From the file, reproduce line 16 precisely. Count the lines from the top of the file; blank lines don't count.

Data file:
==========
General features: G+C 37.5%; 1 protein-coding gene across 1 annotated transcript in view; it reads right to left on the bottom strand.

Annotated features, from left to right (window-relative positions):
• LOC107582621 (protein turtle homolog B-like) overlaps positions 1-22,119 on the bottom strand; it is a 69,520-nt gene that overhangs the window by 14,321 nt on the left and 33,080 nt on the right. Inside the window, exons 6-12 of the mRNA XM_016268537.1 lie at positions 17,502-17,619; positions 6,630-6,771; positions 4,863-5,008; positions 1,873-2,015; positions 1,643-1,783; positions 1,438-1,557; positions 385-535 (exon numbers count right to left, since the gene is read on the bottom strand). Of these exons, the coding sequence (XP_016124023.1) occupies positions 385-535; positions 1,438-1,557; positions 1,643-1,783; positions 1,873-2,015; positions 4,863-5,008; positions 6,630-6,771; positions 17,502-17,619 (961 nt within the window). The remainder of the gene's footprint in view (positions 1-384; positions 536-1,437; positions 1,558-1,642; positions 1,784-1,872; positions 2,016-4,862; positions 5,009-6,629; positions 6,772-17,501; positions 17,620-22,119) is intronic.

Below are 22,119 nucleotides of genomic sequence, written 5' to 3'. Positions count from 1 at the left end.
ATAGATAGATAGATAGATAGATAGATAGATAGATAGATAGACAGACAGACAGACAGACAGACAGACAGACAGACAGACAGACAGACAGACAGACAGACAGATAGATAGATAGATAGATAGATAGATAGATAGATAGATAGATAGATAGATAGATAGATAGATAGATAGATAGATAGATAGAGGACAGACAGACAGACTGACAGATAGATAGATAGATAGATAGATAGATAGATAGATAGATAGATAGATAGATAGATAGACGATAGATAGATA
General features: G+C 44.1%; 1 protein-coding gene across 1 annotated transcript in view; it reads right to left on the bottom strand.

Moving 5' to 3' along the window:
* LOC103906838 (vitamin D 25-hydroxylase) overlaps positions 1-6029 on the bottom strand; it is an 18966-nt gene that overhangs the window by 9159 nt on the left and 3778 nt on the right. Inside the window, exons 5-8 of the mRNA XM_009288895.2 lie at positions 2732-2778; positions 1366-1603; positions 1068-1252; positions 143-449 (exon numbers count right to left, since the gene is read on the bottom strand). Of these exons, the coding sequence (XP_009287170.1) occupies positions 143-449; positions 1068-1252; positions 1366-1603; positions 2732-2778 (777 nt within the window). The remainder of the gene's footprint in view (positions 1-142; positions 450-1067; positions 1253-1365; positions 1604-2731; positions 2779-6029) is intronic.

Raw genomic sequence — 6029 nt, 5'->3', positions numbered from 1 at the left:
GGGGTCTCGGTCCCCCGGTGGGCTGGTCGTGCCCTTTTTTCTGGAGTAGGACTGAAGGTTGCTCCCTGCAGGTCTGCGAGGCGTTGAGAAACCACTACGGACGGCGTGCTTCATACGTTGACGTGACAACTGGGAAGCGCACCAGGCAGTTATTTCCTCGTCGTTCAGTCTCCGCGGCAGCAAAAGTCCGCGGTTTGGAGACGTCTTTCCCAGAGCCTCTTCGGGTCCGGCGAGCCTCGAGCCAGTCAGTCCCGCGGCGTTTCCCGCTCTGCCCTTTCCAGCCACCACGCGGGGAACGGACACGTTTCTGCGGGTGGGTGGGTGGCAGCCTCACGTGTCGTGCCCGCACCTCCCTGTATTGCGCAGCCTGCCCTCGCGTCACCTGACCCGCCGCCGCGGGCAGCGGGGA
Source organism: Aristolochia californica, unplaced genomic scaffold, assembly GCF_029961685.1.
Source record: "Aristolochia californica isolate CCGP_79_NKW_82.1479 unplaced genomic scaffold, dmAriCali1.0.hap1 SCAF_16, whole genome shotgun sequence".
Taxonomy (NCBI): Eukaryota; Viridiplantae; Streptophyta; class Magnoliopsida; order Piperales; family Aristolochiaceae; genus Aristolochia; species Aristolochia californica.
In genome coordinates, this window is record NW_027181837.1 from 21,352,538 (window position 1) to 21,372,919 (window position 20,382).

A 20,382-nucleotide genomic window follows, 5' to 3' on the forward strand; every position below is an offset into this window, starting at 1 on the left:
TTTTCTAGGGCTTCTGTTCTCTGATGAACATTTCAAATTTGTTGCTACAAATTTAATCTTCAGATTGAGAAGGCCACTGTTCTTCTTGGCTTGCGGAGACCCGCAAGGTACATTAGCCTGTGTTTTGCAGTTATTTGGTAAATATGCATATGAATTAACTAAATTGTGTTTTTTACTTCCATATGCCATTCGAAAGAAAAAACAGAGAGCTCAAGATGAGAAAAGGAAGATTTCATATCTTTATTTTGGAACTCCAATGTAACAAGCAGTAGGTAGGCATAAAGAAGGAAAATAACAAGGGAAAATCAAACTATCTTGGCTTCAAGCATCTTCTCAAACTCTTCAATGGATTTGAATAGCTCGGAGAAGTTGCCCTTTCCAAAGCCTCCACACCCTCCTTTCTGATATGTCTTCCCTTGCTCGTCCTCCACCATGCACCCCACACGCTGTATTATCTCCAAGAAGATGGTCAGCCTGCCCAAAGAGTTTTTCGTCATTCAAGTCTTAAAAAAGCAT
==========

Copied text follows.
TTTTCTAGGGCTTCTGTTCTCTGATGAACATTTCAAATTTGTTGCTACAAATTTAATCTTCAGATTGAGAAGGCCACTGTTCTTCTTGGCTTGCGGAGACCCGCAAGGTACATTAGCCTGTGTTTTGCAGTTATTTGGTAAATATGCATATGAATTAACTAAATTGTGTTTTTTACTTCCATATGCCATTCGAAAGAAAAAACAGAGAGCTCAAGATGAGAAAAGGAAGATTTCATATCTTTATTTTGGAACTCCAATGTAACAAGCAGTAGGTAGGCATAAAGAAGGAAAATAACAAGGGAAAATCAAACTATCTTGGCTTCAAGCATCTTCTCAAACTCTTCAATGGATTTGAATAGCTCGGAGAAGTTGCCCTTTCCAAAGCCTCCACACCCTCCTTTCTGATATGTCTTCCCTTGCTCGTCCTCCACCATGCACCCCACACGCTGTATTATCTCCAAGAAGATGGTCAGCCTGCCCAAAGAGTTTTTCGTCATTCAAGTCTTAAAAAAGCAT